Seems we ought to take his critique to heart. Where are we overemphasizing truth statements or thinking about self as change agent and underemphasizing performing (use of disciplines) as acting into the truth as a work of the Holy Spirit?

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Filed under christian counseling, christian psychology, Christianity, church and culture, Cultural Anthropology, Doctrine/Theology, Evangelicals, Psychology

Do YOU know where you are going on YOUR journey?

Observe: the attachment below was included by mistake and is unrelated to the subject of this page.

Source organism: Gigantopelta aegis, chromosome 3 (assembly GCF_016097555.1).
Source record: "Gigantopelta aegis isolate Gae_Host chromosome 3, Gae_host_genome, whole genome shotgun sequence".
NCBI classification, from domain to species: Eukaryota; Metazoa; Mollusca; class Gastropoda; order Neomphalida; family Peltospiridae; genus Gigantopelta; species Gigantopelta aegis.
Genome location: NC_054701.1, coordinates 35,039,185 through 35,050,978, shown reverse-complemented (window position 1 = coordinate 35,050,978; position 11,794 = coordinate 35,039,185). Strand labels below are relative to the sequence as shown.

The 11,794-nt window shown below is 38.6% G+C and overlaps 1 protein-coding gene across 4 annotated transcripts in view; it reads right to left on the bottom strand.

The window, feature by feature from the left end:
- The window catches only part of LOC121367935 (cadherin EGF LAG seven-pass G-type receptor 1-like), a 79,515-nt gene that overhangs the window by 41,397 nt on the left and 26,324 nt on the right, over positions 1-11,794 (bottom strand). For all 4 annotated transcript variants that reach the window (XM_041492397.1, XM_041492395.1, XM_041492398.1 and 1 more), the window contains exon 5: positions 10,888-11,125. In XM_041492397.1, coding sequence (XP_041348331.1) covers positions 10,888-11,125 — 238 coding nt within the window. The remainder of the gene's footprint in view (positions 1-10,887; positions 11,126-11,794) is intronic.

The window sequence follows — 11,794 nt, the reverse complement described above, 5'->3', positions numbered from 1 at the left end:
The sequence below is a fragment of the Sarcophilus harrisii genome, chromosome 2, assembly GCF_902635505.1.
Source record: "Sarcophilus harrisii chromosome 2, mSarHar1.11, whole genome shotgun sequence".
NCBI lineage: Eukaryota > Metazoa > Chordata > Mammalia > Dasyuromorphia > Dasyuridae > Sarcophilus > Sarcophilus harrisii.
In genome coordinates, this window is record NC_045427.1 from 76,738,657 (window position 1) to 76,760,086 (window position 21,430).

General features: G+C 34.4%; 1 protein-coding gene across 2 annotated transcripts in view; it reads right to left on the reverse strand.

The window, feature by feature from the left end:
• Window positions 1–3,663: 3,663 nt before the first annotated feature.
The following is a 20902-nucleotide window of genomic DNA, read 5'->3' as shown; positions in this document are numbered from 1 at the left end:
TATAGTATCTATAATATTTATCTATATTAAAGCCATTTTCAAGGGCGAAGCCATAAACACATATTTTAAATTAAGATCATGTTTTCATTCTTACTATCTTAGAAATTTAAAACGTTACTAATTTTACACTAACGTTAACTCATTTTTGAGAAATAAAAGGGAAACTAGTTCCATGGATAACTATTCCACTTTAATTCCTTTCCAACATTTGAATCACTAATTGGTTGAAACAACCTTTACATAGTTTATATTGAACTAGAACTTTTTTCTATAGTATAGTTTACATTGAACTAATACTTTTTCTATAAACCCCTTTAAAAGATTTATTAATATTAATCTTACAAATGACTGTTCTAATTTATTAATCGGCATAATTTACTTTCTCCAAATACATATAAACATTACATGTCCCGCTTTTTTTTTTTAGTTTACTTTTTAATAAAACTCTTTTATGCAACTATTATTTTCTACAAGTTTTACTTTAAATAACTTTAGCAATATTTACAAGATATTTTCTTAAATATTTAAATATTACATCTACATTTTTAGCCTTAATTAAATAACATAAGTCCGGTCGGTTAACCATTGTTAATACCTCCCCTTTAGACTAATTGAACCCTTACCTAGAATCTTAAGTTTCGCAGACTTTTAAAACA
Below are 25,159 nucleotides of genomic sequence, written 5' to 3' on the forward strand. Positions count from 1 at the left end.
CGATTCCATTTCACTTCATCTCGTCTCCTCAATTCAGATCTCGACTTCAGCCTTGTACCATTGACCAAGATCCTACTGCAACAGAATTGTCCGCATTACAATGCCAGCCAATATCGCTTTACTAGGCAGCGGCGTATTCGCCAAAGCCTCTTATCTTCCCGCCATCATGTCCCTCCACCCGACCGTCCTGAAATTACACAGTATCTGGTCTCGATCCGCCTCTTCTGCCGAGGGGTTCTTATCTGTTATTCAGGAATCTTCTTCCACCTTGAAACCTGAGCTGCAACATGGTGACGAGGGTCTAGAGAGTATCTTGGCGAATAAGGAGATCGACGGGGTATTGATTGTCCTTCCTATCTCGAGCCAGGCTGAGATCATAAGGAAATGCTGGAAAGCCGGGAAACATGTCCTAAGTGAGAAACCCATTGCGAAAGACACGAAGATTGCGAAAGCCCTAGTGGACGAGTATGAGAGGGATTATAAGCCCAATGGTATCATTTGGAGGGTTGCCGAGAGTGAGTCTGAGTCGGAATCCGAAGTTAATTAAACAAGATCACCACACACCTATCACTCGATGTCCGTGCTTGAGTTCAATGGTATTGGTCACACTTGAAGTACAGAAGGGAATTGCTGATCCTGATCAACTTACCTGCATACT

This post is prompted by a sermon I heard last Sunday. Duane Davis, student at WTS preached a wonderful sermon on Hebrews 11:8-22 and Abraham’s journey to the promised land. During the sermon I thought of this application to my own Seminary’s quest to teach and train missional church leaders and counselors for the 21st century. A little background: not everyone has been happy with our move to reach the emerging leadership of the emerging church. The emerging church has been willing to criticize sharply the prior evangelical style of church. In their effort to try new things, some emerging leaders, writers, etc. have tried on theological positions that run counter or at least perpendicular to conservative Christian doctrine. Because we at the Seminary haven’t led with our criticisms of emerging church, that has led some to criticize and attack us. One criticism has been the challenge that the emerging church and Biblical Seminary don’t know where they are going. We’re on a journey that can only lead to heresy and rejection of the Gospel–or so it is thought by some. Enter Hebrews 11.